Another Eczema Gene Identified

Human variations in a gene that causes matted fur in mutant mice are tied to the skin malady.

By | November 6, 2013

WIKIMEDIA, AFROBRAZILIANEczema is a common skin problem that involves chronic inflammation and itching. Genetic studies of the disorder have homed in on mice with mutations in the filaggrin gene, which lead to defects in the skin's outer surface. Researchers have now identified a second culprit, a gene called Matt that encodes the transmembrane protein mattrin and whose variants are linked with eczema—not just in mice, but in humans, too.

Comparing thousands of people with eczema to those without, the researchers found that a single nucleotide polymorphism in the human MATT gene was related to a small increased risk for the condition. It's not entirely clear yet what mattrin does, but it appears to also have a role in shoring up the skin against external stresses. “Sequence homology suggests a possible role for mattrin in the biology of lipids or lipid-like molecules,” the authors wrote in their study, published September 30 in The Journal of Allergy and Clinical Immunology.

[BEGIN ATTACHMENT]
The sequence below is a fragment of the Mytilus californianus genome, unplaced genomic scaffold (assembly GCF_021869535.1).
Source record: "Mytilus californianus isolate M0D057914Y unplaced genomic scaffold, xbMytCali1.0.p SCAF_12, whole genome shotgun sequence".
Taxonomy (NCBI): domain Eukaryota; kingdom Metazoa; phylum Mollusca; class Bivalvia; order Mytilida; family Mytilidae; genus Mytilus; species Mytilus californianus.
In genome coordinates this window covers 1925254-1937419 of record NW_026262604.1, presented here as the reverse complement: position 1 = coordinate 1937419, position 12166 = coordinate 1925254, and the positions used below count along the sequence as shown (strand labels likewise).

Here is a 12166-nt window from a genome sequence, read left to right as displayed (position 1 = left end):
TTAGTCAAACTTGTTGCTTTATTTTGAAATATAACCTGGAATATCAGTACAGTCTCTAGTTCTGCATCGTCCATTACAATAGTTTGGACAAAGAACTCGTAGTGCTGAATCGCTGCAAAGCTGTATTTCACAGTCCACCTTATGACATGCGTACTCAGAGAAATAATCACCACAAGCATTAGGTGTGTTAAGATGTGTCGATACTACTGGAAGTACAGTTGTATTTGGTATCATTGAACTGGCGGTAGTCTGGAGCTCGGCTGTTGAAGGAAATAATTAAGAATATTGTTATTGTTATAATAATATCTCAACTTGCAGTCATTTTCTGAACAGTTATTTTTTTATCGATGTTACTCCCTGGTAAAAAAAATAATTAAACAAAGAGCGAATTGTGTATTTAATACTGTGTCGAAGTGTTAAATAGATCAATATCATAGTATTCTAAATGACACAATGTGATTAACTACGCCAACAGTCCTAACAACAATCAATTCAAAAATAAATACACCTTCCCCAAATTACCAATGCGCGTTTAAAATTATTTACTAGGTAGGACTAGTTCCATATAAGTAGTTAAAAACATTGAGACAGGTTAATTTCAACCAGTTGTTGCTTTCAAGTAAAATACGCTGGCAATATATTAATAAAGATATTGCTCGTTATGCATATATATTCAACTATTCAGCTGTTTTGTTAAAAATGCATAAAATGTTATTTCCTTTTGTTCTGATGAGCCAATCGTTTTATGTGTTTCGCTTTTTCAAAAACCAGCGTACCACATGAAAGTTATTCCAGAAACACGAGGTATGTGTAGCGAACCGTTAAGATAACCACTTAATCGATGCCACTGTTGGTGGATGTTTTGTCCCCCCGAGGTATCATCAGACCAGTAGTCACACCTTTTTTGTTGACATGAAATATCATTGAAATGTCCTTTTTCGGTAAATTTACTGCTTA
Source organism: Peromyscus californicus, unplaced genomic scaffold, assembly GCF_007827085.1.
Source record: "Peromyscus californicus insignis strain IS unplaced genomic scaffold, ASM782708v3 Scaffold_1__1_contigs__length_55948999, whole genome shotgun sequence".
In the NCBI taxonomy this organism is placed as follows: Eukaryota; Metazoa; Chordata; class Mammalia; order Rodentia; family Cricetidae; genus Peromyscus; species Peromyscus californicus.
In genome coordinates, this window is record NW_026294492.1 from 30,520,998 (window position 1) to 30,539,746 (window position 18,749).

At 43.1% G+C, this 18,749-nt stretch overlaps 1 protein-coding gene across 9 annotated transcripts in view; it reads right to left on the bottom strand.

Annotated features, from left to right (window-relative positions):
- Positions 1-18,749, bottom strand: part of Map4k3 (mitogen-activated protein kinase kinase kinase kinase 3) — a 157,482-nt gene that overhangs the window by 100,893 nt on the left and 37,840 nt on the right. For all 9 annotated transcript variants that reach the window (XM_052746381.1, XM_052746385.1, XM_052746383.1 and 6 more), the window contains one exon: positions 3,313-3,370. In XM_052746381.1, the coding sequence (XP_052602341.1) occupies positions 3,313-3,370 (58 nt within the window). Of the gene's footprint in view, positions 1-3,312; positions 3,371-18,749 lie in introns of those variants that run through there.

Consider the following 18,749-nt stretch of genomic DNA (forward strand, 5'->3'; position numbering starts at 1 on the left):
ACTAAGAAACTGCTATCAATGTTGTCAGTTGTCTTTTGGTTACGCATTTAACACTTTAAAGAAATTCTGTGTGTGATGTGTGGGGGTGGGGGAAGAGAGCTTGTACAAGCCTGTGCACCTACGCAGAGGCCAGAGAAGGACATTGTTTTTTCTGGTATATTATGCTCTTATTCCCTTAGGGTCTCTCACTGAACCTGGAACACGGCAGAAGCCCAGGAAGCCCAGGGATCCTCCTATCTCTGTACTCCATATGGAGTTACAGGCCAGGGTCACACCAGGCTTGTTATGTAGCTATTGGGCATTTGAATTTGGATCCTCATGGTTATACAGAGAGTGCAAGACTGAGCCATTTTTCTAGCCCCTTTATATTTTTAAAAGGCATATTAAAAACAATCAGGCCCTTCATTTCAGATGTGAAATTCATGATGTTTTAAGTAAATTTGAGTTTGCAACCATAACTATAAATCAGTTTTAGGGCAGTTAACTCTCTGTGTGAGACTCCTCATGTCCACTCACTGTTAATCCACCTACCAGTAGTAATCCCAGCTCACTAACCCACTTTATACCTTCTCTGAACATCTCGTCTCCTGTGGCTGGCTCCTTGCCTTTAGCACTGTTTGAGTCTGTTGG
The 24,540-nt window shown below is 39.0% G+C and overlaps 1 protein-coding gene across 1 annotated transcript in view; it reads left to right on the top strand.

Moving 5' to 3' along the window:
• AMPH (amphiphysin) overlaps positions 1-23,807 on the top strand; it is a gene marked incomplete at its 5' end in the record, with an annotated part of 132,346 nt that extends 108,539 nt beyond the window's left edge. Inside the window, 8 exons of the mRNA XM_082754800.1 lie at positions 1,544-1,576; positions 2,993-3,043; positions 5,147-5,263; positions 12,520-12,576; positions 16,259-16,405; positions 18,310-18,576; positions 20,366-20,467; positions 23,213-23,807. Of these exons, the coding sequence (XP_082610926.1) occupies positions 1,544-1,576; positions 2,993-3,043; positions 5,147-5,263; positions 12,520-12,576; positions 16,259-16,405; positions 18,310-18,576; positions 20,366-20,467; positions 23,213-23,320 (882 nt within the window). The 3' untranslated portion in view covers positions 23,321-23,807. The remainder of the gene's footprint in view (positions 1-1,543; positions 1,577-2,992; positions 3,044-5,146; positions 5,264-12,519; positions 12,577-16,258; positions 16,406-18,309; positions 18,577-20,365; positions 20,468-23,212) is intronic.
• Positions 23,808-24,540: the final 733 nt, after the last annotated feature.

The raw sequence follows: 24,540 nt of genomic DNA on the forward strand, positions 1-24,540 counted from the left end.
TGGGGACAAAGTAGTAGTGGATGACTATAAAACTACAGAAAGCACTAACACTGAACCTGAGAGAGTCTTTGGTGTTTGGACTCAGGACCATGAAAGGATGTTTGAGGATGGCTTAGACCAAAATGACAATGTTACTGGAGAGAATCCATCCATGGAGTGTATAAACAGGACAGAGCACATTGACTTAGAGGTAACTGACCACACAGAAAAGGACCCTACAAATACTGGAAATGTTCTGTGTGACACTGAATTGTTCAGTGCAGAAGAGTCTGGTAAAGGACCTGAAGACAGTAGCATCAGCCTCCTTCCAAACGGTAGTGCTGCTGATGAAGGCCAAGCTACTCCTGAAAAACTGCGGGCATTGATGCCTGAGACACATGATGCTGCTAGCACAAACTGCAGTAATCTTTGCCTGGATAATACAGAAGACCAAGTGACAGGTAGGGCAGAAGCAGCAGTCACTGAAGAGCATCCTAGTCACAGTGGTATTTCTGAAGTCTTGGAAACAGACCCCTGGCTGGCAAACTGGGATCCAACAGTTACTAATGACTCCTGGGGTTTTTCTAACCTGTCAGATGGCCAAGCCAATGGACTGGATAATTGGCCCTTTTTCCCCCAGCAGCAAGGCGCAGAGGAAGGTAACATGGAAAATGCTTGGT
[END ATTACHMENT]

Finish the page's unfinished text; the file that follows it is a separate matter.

It would make sense for eczema-related genes to have some role in skin defenses. “Without an intact skin barrier, foreign substances can enter the body and trigger inflammation and allergy,” study coauthor Irwin McLean, the scientific director of the Centre for Dermatology and Genetic Medicine at the University of Dundee, told the Irish Independent. The team wrote that future studies will require figuring out mattrin's substrates and its downstream signaling pathways.

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